Turmeric has also been shown to be helpful for ulcers. One study involved 45 patients, 24 males and 21 females. Twenty-five had ulcers from 0.5 to 1.5 cm in diameter. They were turmeric orally in doses of 2 capsules (300 mg each) five times daily, one half to an hour before meals, at 16.00 hours and at bedtime. After four weeks almost half of the patients (12) showed an absence of ulcers. After 8 weeks, 18 had no ulcers and after 12 weeks, 19 were ulcer free. The other twenty cases had erosions, gastritis and/or dyspepsia, but not ulcers. After 4 weeks of the same treatment they also showed improvement. Abdominal pain and discomfort satisfactorily subsided in the first and second week. 6
Turmeric has long been used in both TCM (Traditional Chinese Medicine) and Ayurveda (traditional Indian medicine) as a tonic to the liver. Curcumin has hepatoprotective properties and aids liver detoxification. It increases glutathione levels and glutathione-S-transferase activity, which gives it antioxidant properties. It also stimulates bile flow and eases nausea. Western herbalists have used it along with cholagogue herbs like fringtree and barberry to help remove gallstones.
Turmeric has a powerful antioxidant action. It appears to interfere with the synthesis of pro-inflammatory eicosanoids (chemical messengers). It acts as a free radical scavenger, inhibiting peroxidation of lipids (fats) and protecting nervous tissue from toxins like lead and other heavy metals. The research suggests that this antioxidant action may help to prevent certain chronic and degenerative diseases, such as cancers, Alzheimer’s disease, and cardiovascular conditions.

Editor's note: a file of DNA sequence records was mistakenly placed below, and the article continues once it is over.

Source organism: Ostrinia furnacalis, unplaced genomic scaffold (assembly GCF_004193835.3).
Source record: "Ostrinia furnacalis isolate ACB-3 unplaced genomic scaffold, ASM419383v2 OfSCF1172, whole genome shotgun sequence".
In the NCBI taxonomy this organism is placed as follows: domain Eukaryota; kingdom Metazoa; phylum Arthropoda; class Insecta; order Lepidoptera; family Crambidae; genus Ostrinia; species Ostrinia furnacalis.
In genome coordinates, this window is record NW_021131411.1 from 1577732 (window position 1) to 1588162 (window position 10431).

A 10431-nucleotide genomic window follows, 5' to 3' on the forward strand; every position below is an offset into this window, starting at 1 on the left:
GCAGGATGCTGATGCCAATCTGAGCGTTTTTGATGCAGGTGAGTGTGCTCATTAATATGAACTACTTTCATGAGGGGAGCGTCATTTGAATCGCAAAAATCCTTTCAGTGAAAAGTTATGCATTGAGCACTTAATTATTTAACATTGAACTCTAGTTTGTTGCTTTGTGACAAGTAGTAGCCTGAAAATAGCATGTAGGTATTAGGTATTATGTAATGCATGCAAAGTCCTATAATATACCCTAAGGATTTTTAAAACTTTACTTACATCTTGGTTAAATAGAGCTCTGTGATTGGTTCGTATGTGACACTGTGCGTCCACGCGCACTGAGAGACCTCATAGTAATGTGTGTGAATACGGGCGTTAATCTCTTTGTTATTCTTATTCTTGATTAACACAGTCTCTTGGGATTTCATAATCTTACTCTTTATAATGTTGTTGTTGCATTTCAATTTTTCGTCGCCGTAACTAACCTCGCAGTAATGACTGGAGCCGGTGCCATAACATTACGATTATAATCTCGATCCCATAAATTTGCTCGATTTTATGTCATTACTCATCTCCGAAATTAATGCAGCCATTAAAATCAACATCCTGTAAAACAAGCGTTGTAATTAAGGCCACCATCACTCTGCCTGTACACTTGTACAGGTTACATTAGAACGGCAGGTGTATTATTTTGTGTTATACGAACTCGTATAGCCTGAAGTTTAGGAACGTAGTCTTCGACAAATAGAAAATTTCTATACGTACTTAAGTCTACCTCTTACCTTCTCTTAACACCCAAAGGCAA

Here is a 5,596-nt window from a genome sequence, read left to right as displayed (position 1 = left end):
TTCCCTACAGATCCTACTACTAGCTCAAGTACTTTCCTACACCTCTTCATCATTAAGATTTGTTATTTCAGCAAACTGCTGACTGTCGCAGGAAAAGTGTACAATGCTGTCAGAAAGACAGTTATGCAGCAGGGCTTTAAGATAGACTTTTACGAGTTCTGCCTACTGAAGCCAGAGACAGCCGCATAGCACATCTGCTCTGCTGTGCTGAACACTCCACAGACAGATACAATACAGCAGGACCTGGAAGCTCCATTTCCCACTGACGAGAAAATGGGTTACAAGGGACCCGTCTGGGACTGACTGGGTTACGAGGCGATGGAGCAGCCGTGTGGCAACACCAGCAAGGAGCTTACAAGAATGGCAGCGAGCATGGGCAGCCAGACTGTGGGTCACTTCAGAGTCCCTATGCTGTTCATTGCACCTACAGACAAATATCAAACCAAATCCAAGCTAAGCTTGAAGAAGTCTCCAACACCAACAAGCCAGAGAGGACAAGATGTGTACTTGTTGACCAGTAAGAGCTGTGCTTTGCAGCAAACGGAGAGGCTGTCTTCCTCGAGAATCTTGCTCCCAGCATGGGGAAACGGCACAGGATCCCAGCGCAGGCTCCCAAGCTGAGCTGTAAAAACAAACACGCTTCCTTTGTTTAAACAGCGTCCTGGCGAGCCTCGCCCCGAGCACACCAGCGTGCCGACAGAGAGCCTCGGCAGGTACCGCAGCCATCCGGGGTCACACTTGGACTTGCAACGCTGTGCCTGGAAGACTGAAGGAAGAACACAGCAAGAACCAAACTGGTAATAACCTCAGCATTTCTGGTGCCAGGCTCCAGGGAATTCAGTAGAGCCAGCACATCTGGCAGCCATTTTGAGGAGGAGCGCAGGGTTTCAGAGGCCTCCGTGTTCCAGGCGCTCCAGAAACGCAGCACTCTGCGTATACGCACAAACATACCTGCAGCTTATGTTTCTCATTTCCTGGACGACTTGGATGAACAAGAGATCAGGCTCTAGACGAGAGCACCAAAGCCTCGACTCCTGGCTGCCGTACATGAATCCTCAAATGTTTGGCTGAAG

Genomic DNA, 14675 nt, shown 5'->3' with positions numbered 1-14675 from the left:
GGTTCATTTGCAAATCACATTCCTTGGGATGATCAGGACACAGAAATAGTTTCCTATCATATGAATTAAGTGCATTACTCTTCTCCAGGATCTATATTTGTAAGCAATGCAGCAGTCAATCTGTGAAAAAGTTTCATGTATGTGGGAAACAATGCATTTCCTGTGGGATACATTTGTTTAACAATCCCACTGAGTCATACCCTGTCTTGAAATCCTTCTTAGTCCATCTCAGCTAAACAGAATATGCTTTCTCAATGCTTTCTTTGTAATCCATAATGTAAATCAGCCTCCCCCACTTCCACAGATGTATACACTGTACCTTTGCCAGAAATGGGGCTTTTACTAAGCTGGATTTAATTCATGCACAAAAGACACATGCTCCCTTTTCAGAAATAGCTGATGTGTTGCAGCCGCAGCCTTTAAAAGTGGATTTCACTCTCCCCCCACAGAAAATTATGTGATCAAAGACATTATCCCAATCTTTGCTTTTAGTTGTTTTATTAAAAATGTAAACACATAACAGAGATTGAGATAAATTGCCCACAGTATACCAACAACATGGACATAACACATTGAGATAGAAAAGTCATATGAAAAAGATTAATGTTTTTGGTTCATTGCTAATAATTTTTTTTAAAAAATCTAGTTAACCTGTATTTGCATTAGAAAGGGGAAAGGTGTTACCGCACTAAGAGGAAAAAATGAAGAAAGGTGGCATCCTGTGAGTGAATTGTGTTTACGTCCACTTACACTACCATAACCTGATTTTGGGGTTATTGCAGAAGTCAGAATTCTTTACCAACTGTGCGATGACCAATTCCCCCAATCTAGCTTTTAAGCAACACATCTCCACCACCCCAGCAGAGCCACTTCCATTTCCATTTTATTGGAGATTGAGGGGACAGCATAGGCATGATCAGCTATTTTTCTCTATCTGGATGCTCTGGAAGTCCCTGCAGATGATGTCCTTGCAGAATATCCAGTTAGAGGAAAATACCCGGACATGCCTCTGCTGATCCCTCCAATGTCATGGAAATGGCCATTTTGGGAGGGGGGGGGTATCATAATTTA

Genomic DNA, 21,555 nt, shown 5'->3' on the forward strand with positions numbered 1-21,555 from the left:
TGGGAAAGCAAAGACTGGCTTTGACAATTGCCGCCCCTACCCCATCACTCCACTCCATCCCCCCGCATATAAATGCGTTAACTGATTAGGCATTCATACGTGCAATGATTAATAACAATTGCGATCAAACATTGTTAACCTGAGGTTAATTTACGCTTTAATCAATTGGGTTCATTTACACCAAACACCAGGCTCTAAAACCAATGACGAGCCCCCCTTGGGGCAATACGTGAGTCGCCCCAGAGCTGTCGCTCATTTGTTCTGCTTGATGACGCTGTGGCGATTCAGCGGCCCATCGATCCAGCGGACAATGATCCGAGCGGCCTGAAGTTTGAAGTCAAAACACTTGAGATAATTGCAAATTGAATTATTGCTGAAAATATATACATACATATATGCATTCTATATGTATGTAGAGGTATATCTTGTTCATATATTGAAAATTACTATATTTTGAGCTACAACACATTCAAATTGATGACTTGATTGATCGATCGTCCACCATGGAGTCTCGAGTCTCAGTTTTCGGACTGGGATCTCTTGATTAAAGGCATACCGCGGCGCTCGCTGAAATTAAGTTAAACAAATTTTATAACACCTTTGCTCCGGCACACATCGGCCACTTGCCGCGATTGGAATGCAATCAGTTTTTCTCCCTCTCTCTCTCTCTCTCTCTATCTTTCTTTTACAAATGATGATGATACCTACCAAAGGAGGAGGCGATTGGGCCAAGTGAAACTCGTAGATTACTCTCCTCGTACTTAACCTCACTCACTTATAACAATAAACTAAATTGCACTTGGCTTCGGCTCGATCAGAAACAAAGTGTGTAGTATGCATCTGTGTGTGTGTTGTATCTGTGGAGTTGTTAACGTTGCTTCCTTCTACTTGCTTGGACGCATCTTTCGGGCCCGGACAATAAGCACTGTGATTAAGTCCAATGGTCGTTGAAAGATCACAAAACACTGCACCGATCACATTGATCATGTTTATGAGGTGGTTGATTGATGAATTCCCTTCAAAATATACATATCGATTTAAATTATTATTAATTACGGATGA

Turmeric may also be beneficial for the eyes, which need extra antioxidant support. In an Indian study conducted by King George's Medical College and reported in the 1999 issue of “Phytotherapy Research,” curcumin was as effective as corticosteroids in treating uveitis, an inflammatory eye condition.
Brain and Memory Benefits
Several studies have shown that curcumin has a positive effect on the brain and nervous system. It has been found to help protect the brain in injury and to reduce the risk of stroke. It also has a positive effect on neurogenesis, the formation of new connections in the brain. It increased levels of brain-derived neurotrophic factor in rats. 7 In one animal study, curcumin was shown to protect against toxicity and impairment of mental ability caused by an amyloid-protein infusion. 8 Another study found that curcumin shrank the size of plaques and reduced neurite dystrophy in an Alzheimer mouse model. 9
A study using a transgenic animal model indicated that curcumin diminished plaque formation and overall inflammation in the cardiovascular system. It has been shown to have a synergistic effect with fish oil to improve blood flow and protect against cognitive deficits. 10
In one study, curcumin-induced apoptosis (cell death) in cancer cells without cytotoxic effects on healthy cells. 11 In an animal study, curcumin inhibited the growth of cancer cells in the stomach, liver, and colon as well as oral cancers. 12 I wouldn't rely on turmeric or cucumin as an anti-cancer remedy by themselves, but they could certainly be included in a comprehensive program of natural cancer therapy.